Let’s give Chase Jeter credit for facing a challenge. The Duke sophomore didn’t become one of 700-plus transfers this year among Division I college basketball teams.
The Blue Devils’ star-studded freshmen recruiting class that includes four highly touted big men could easily push Jeter into Cameron Indoor Stadium’s shadows. If it’s possible for a 6-foot-10, 230-pounder to disappear, Jeter could be the Duke’s forgotten big man.
Jeter was a 4-star recruit a long way from home – he starred at Las Vegas Bishop Gorman – but he stayed in Durham. He went to work on his deficiencies.
“The driving force for me is I want the team to succeed, and I want to be a big part of it,” said Jeter in an interview on goduke.com. “Last year we had a great season, and I feel my level of play wasn’t where it could have been and where it should have been.
“Knowing I’m a guy that could have contributed so much more than what I did last year, that is the main driving force. I want to be a big part of special team and take that momentum to a national championship.”
Last year, Jeter averaged only 7.9 minutes, 1.9 points and 1.9 rebounds, even though the Blue Devils were desperate for a big man to replace injured Amile Jefferson. He suffered a fractured right foot and played only nine games.
Without Jefferson (6-9, 224), Duke was forced to resort to an offense with four perimeter players. That’s how little Duke could rely on Jeter inside.
Where was Jeter going to find playing time this year with Jefferson returning as a graduate student joined by four talented incoming freshmen: Harry Giles (6-10, 240), the No. 1 overall recruit in the nation; Jayson Tatum (6-8, 205), the No. 3 recruit; Marques Bolden (6-11, 245), the No. 8 recruit; and Javin DeLaurier (6-10, 220), the No. 39 recruit.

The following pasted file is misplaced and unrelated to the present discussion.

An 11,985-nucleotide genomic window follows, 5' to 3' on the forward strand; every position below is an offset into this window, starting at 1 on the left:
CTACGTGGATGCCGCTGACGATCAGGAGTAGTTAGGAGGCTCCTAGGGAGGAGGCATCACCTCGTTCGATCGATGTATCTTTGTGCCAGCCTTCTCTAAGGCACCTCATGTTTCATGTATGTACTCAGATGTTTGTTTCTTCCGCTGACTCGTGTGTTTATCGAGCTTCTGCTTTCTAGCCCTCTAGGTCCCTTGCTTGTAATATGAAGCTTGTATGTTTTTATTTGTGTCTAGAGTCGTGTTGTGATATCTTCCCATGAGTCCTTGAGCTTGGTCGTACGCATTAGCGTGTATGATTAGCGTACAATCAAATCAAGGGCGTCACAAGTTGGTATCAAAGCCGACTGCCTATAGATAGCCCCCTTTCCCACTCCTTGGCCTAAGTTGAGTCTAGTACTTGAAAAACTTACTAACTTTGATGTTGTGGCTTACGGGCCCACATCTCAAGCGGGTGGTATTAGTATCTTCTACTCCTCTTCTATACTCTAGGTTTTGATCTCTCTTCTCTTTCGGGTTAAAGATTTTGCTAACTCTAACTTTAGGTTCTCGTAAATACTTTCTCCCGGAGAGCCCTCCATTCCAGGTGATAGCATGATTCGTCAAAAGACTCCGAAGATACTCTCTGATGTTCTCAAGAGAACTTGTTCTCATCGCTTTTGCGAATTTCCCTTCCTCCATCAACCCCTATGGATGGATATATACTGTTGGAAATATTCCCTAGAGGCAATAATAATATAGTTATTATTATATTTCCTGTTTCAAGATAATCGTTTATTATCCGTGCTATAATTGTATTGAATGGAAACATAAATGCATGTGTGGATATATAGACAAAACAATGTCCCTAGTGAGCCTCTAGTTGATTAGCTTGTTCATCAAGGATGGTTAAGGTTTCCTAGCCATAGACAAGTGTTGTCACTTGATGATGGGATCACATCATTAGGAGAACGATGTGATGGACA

Yes, Giles suffered a preseason knee injury that could keep him sidelined for the opening week or two or more, but the frontcourt is still crowded. Remember that Duke Coach Mike Krzyzewski prefers rotations of seven or eight players.
Praise Jeter for sticking it out, but also credit the culture of the Duke locker room that Krzyzewski fosters. Jeter showed awareness.
He said he learned over the summer not only from returning veterans Jefferson and guard Grayson Allen, he cited the incoming freshmen that many kids in his position would have bitterly viewed as moving into his territory.
“Being around the freshman guys and being around Amile and Grayson, they set the tone at all times,” Jeter said. “Seeing those guys and how hard they work and the things they’ve done past and what makes them successful, you try to emulate that.”
Plenty of college athletes are in for a rude awakening when they realize they can no longer dominate with the physical advantages they enjoyed in high school. Jeter recognized he needed to get stronger to utilize his height and skills.
He spent much of his time working with assistant coach Nate James, who played for Duke on its 2001 national championship team. James tapped into Jeter’s work ethic.
“Confidence is the biggest thing,” Jeter said. “Being able to run the floor, I’ve gotten in tremendous shape. My skill set down low in the post has definitely improved in terms of speed of the game. Being able to slow down and get my moves down and also my mid-range game has improved; being able to attack guys off the dribble and facing up whether in the mid-post or top of the key. I got a chance to work on my body and skill set.”
It remains possible Jeter’s work won’t be rewarded this year, but Giles and Tatum are projected as one-and-done Top 10 NBA Draft picks. Maybe Bolden becomes a one-and-done, too.
Either way, it will be tougher to keep Jeter in the shadows as a stronger and more mature junior in 2017-18 – if not as a sophomore.
Follow Tom Shanahan of Today’s U on Twitter: @shanny4055.